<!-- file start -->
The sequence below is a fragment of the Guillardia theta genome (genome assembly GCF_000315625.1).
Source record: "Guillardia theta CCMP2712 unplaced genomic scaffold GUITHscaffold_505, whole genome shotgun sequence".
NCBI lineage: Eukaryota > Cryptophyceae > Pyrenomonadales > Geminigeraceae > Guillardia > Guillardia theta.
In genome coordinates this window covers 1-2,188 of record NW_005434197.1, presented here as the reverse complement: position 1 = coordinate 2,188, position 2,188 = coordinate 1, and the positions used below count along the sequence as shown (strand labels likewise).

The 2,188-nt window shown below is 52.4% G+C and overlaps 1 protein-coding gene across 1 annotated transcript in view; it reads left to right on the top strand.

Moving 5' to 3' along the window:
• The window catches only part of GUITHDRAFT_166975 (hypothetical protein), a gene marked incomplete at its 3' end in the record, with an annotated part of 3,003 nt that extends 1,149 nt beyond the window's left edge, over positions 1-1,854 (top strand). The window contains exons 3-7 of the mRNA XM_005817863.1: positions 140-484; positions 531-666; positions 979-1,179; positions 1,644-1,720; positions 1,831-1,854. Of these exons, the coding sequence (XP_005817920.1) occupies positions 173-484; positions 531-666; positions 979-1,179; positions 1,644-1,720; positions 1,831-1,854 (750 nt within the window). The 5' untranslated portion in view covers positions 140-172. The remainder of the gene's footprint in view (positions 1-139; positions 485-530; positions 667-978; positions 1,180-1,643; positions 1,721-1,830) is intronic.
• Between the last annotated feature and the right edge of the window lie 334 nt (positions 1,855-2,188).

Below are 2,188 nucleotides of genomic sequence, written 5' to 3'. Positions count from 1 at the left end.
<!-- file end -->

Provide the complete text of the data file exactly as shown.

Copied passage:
The sequence below is a fragment of the Guillardia theta genome (genome assembly GCF_000315625.1).
Source record: "Guillardia theta CCMP2712 unplaced genomic scaffold GUITHscaffold_505, whole genome shotgun sequence".
NCBI lineage: Eukaryota > Cryptophyceae > Pyrenomonadales > Geminigeraceae > Guillardia > Guillardia theta.
In genome coordinates this window covers 1-2,188 of record NW_005434197.1, presented here as the reverse complement: position 1 = coordinate 2,188, position 2,188 = coordinate 1, and the positions used below count along the sequence as shown (strand labels likewise).

The 2,188-nt window shown below is 52.4% G+C and overlaps 1 protein-coding gene across 1 annotated transcript in view; it reads left to right on the top strand.

Moving 5' to 3' along the window:
• The window catches only part of GUITHDRAFT_166975 (hypothetical protein), a gene marked incomplete at its 3' end in the record, with an annotated part of 3,003 nt that extends 1,149 nt beyond the window's left edge, over positions 1-1,854 (top strand). The window contains exons 3-7 of the mRNA XM_005817863.1: positions 140-484; positions 531-666; positions 979-1,179; positions 1,644-1,720; positions 1,831-1,854. Of these exons, the coding sequence (XP_005817920.1) occupies positions 173-484; positions 531-666; positions 979-1,179; positions 1,644-1,720; positions 1,831-1,854 (750 nt within the window). The 5' untranslated portion in view covers positions 140-172. The remainder of the gene's footprint in view (positions 1-139; positions 485-530; positions 667-978; positions 1,180-1,643; positions 1,721-1,830) is intronic.
• Between the last annotated feature and the right edge of the window lie 334 nt (positions 1,855-2,188).

Below are 2,188 nucleotides of genomic sequence, written 5' to 3'. Positions count from 1 at the left end.